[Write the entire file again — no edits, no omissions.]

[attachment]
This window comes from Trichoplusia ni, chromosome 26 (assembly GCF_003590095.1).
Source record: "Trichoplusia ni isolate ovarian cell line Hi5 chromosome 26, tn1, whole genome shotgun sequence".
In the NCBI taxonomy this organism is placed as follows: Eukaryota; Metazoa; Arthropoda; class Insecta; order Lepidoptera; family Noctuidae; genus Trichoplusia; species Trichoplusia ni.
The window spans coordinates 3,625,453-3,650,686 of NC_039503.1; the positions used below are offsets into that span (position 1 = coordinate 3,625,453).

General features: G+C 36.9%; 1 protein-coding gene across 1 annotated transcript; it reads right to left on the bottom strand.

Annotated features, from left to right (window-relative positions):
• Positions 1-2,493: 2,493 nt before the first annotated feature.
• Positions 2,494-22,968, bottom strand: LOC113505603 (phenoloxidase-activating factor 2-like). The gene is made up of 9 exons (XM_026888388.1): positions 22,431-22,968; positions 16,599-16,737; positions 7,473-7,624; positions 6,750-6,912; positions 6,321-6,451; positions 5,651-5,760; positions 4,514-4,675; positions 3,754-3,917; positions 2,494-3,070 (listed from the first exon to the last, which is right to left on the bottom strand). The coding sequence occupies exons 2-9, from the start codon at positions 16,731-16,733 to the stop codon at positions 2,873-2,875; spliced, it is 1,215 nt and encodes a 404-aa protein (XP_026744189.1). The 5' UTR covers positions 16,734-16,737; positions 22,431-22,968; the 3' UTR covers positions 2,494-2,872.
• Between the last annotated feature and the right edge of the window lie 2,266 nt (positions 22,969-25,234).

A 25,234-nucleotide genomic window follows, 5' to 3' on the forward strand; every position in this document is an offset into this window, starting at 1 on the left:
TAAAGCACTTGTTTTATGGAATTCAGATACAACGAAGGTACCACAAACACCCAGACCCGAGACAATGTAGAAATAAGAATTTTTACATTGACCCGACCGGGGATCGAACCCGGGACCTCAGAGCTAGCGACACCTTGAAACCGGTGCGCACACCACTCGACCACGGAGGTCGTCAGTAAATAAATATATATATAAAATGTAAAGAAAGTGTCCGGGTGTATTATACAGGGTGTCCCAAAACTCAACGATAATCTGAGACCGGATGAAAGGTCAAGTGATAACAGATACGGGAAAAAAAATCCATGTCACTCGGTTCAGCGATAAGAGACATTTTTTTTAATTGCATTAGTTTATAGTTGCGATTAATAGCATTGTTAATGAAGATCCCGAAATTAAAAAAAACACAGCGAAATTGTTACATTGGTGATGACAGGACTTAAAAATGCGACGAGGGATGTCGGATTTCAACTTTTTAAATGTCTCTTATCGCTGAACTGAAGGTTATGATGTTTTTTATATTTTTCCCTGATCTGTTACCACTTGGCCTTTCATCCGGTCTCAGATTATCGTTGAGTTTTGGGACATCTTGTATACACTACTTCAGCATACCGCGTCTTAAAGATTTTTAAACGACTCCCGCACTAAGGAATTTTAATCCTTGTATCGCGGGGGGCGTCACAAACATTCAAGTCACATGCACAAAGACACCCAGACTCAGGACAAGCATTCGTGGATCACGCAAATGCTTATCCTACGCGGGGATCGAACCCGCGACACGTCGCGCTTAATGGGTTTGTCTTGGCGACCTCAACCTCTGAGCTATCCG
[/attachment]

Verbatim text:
This window comes from Trichoplusia ni, chromosome 26 (assembly GCF_003590095.1).
Source record: "Trichoplusia ni isolate ovarian cell line Hi5 chromosome 26, tn1, whole genome shotgun sequence".
In the NCBI taxonomy this organism is placed as follows: Eukaryota; Metazoa; Arthropoda; class Insecta; order Lepidoptera; family Noctuidae; genus Trichoplusia; species Trichoplusia ni.
The window spans coordinates 3,625,453-3,650,686 of NC_039503.1; the positions used below are offsets into that span (position 1 = coordinate 3,625,453).

General features: G+C 36.9%; 1 protein-coding gene across 1 annotated transcript; it reads right to left on the bottom strand.

Annotated features, from left to right (window-relative positions):
• Positions 1-2,493: 2,493 nt before the first annotated feature.
• Positions 2,494-22,968, bottom strand: LOC113505603 (phenoloxidase-activating factor 2-like). The gene is made up of 9 exons (XM_026888388.1): positions 22,431-22,968; positions 16,599-16,737; positions 7,473-7,624; positions 6,750-6,912; positions 6,321-6,451; positions 5,651-5,760; positions 4,514-4,675; positions 3,754-3,917; positions 2,494-3,070 (listed from the first exon to the last, which is right to left on the bottom strand). The coding sequence occupies exons 2-9, from the start codon at positions 16,731-16,733 to the stop codon at positions 2,873-2,875; spliced, it is 1,215 nt and encodes a 404-aa protein (XP_026744189.1). The 5' UTR covers positions 16,734-16,737; positions 22,431-22,968; the 3' UTR covers positions 2,494-2,872.
• Between the last annotated feature and the right edge of the window lie 2,266 nt (positions 22,969-25,234).

A 25,234-nucleotide genomic window follows, 5' to 3' on the forward strand; every position in this document is an offset into this window, starting at 1 on the left:
TAAAGCACTTGTTTTATGGAATTCAGATACAACGAAGGTACCACAAACACCCAGACCCGAGACAATGTAGAAATAAGAATTTTTACATTGACCCGACCGGGGATCGAACCCGGGACCTCAGAGCTAGCGACACCTTGAAACCGGTGCGCACACCACTCGACCACGGAGGTCGTCAGTAAATAAATATATATATAAAATGTAAAGAAAGTGTCCGGGTGTATTATACAGGGTGTCCCAAAACTCAACGATAATCTGAGACCGGATGAAAGGTCAAGTGATAACAGATACGGGAAAAAAAATCCATGTCACTCGGTTCAGCGATAAGAGACATTTTTTTTAATTGCATTAGTTTATAGTTGCGATTAATAGCATTGTTAATGAAGATCCCGAAATTAAAAAAAACACAGCGAAATTGTTACATTGGTGATGACAGGACTTAAAAATGCGACGAGGGATGTCGGATTTCAACTTTTTAAATGTCTCTTATCGCTGAACTGAAGGTTATGATGTTTTTTATATTTTTCCCTGATCTGTTACCACTTGGCCTTTCATCCGGTCTCAGATTATCGTTGAGTTTTGGGACATCTTGTATACACTACTTCAGCATACCGCGTCTTAAAGATTTTTAAACGACTCCCGCACTAAGGAATTTTAATCCTTGTATCGCGGGGGGCGTCACAAACATTCAAGTCACATGCACAAAGACACCCAGACTCAGGACAAGCATTCGTGGATCACGCAAATGCTTATCCTACGCGGGGATCGAACCCGCGACACGTCGCGCTTAATGGGTTTGTCTTGGCGACCTCAACCTCTGAGCTATCCG